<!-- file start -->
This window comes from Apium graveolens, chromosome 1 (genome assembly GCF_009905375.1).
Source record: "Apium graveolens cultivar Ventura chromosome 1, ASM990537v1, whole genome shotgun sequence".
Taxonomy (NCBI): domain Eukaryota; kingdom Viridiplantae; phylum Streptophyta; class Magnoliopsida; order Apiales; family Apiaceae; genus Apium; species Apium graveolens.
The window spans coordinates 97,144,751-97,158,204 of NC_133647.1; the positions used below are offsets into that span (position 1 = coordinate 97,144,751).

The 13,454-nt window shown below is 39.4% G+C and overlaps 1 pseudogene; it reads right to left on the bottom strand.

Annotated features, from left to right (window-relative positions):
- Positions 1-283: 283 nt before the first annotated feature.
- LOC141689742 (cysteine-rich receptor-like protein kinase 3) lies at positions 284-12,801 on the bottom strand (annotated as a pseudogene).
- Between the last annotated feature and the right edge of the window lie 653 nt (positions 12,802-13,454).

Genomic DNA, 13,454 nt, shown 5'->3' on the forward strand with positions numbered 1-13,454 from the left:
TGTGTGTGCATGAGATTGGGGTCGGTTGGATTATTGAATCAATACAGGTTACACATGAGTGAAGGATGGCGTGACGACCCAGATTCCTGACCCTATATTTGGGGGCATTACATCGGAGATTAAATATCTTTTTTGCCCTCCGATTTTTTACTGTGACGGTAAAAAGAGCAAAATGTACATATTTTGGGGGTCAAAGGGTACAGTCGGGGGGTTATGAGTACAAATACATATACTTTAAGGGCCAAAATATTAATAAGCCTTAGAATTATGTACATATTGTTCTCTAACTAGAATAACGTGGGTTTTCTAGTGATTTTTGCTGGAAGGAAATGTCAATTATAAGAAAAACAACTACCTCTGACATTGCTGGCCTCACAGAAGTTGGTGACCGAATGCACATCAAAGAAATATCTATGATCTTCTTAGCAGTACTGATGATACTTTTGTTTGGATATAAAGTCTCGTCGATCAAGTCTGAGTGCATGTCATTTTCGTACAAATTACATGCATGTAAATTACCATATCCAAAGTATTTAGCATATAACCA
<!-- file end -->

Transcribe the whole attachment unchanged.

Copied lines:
This window comes from Apium graveolens, chromosome 1 (genome assembly GCF_009905375.1).
Source record: "Apium graveolens cultivar Ventura chromosome 1, ASM990537v1, whole genome shotgun sequence".
Taxonomy (NCBI): domain Eukaryota; kingdom Viridiplantae; phylum Streptophyta; class Magnoliopsida; order Apiales; family Apiaceae; genus Apium; species Apium graveolens.
The window spans coordinates 97,144,751-97,158,204 of NC_133647.1; the positions used below are offsets into that span (position 1 = coordinate 97,144,751).

The 13,454-nt window shown below is 39.4% G+C and overlaps 1 pseudogene; it reads right to left on the bottom strand.

Annotated features, from left to right (window-relative positions):
- Positions 1-283: 283 nt before the first annotated feature.
- LOC141689742 (cysteine-rich receptor-like protein kinase 3) lies at positions 284-12,801 on the bottom strand (annotated as a pseudogene).
- Between the last annotated feature and the right edge of the window lie 653 nt (positions 12,802-13,454).

Genomic DNA, 13,454 nt, shown 5'->3' on the forward strand with positions numbered 1-13,454 from the left:
TGTGTGTGCATGAGATTGGGGTCGGTTGGATTATTGAATCAATACAGGTTACACATGAGTGAAGGATGGCGTGACGACCCAGATTCCTGACCCTATATTTGGGGGCATTACATCGGAGATTAAATATCTTTTTTGCCCTCCGATTTTTTACTGTGACGGTAAAAAGAGCAAAATGTACATATTTTGGGGGTCAAAGGGTACAGTCGGGGGGTTATGAGTACAAATACATATACTTTAAGGGCCAAAATATTAATAAGCCTTAGAATTATGTACATATTGTTCTCTAACTAGAATAACGTGGGTTTTCTAGTGATTTTTGCTGGAAGGAAATGTCAATTATAAGAAAAACAACTACCTCTGACATTGCTGGCCTCACAGAAGTTGGTGACCGAATGCACATCAAAGAAATATCTATGATCTTCTTAGCAGTACTGATGATACTTTTGTTTGGATATAAAGTCTCGTCGATCAAGTCTGAGTGCATGTCATTTTCGTACAAATTACATGCATGTAAATTACCATATCCAAAGTATTTAGCATATAACCA